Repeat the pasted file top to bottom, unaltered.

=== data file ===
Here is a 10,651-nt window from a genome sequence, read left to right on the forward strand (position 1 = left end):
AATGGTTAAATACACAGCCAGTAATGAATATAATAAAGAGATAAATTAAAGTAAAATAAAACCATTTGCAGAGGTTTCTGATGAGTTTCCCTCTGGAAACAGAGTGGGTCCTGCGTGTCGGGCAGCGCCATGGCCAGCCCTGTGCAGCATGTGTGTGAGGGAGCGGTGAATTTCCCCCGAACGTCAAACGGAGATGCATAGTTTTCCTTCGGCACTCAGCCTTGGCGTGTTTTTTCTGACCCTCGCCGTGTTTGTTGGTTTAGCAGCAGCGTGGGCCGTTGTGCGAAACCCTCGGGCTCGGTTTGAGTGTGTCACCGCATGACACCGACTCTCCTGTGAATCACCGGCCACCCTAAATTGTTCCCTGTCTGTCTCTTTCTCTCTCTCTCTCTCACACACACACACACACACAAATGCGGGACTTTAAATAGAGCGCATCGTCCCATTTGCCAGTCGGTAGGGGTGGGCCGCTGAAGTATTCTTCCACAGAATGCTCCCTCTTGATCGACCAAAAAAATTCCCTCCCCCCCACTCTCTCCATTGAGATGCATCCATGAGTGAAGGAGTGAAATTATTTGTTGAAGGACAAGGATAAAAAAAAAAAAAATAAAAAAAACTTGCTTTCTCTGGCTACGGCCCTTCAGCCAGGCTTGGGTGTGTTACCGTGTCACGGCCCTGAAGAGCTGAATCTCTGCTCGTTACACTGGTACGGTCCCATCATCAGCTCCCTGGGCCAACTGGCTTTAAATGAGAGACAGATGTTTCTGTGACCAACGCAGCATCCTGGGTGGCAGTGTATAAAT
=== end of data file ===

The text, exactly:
Here is a 10,651-nt window from a genome sequence, read left to right on the forward strand (position 1 = left end):
AATGGTTAAATACACAGCCAGTAATGAATATAATAAAGAGATAAATTAAAGTAAAATAAAACCATTTGCAGAGGTTTCTGATGAGTTTCCCTCTGGAAACAGAGTGGGTCCTGCGTGTCGGGCAGCGCCATGGCCAGCCCTGTGCAGCATGTGTGTGAGGGAGCGGTGAATTTCCCCCGAACGTCAAACGGAGATGCATAGTTTTCCTTCGGCACTCAGCCTTGGCGTGTTTTTTCTGACCCTCGCCGTGTTTGTTGGTTTAGCAGCAGCGTGGGCCGTTGTGCGAAACCCTCGGGCTCGGTTTGAGTGTGTCACCGCATGACACCGACTCTCCTGTGAATCACCGGCCACCCTAAATTGTTCCCTGTCTGTCTCTTTCTCTCTCTCTCTCTCACACACACACACACACACAAATGCGGGACTTTAAATAGAGCGCATCGTCCCATTTGCCAGTCGGTAGGGGTGGGCCGCTGAAGTATTCTTCCACAGAATGCTCCCTCTTGATCGACCAAAAAAATTCCCTCCCCCCCACTCTCTCCATTGAGATGCATCCATGAGTGAAGGAGTGAAATTATTTGTTGAAGGACAAGGATAAAAAAAAAAAAAATAAAAAAAACTTGCTTTCTCTGGCTACGGCCCTTCAGCCAGGCTTGGGTGTGTTACCGTGTCACGGCCCTGAAGAGCTGAATCTCTGCTCGTTACACTGGTACGGTCCCATCATCAGCTCCCTGGGCCAACTGGCTTTAAATGAGAGACAGATGTTTCTGTGACCAACGCAGCATCCTGGGTGGCAGTGTATAAAT